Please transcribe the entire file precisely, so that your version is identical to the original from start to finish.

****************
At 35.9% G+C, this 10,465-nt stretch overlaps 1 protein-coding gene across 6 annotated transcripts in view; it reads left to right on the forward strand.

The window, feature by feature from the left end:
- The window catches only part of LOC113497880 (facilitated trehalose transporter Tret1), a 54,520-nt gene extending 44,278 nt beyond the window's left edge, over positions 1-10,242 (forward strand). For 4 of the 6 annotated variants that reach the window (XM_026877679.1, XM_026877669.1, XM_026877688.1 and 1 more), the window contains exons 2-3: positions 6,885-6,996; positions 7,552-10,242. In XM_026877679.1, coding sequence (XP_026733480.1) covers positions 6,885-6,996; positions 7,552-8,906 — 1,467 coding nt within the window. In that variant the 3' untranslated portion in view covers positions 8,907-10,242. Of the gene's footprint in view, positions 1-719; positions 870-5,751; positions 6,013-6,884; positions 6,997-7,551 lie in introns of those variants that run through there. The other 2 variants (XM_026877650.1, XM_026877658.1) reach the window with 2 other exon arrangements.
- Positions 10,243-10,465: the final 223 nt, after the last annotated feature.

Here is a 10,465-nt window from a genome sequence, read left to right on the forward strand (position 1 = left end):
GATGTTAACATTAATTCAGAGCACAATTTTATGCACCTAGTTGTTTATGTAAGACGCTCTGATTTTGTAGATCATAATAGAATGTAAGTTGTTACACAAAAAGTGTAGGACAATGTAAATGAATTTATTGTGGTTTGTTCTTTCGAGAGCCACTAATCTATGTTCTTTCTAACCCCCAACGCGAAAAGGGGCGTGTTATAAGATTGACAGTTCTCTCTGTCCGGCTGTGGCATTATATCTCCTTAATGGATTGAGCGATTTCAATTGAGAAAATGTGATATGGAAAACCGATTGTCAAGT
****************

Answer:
At 35.9% G+C, this 10,465-nt stretch overlaps 1 protein-coding gene across 6 annotated transcripts in view; it reads left to right on the forward strand.

The window, feature by feature from the left end:
- The window catches only part of LOC113497880 (facilitated trehalose transporter Tret1), a 54,520-nt gene extending 44,278 nt beyond the window's left edge, over positions 1-10,242 (forward strand). For 4 of the 6 annotated variants that reach the window (XM_026877679.1, XM_026877669.1, XM_026877688.1 and 1 more), the window contains exons 2-3: positions 6,885-6,996; positions 7,552-10,242. In XM_026877679.1, coding sequence (XP_026733480.1) covers positions 6,885-6,996; positions 7,552-8,906 — 1,467 coding nt within the window. In that variant the 3' untranslated portion in view covers positions 8,907-10,242. Of the gene's footprint in view, positions 1-719; positions 870-5,751; positions 6,013-6,884; positions 6,997-7,551 lie in introns of those variants that run through there. The other 2 variants (XM_026877650.1, XM_026877658.1) reach the window with 2 other exon arrangements.
- Positions 10,243-10,465: the final 223 nt, after the last annotated feature.

Here is a 10,465-nt window from a genome sequence, read left to right on the forward strand (position 1 = left end):
GATGTTAACATTAATTCAGAGCACAATTTTATGCACCTAGTTGTTTATGTAAGACGCTCTGATTTTGTAGATCATAATAGAATGTAAGTTGTTACACAAAAAGTGTAGGACAATGTAAATGAATTTATTGTGGTTTGTTCTTTCGAGAGCCACTAATCTATGTTCTTTCTAACCCCCAACGCGAAAAGGGGCGTGTTATAAGATTGACAGTTCTCTCTGTCCGGCTGTGGCATTATATCTCCTTAATGGATTGAGCGATTTCAATTGAGAAAATGTGATATGGAAAACCGATTGTCAAGT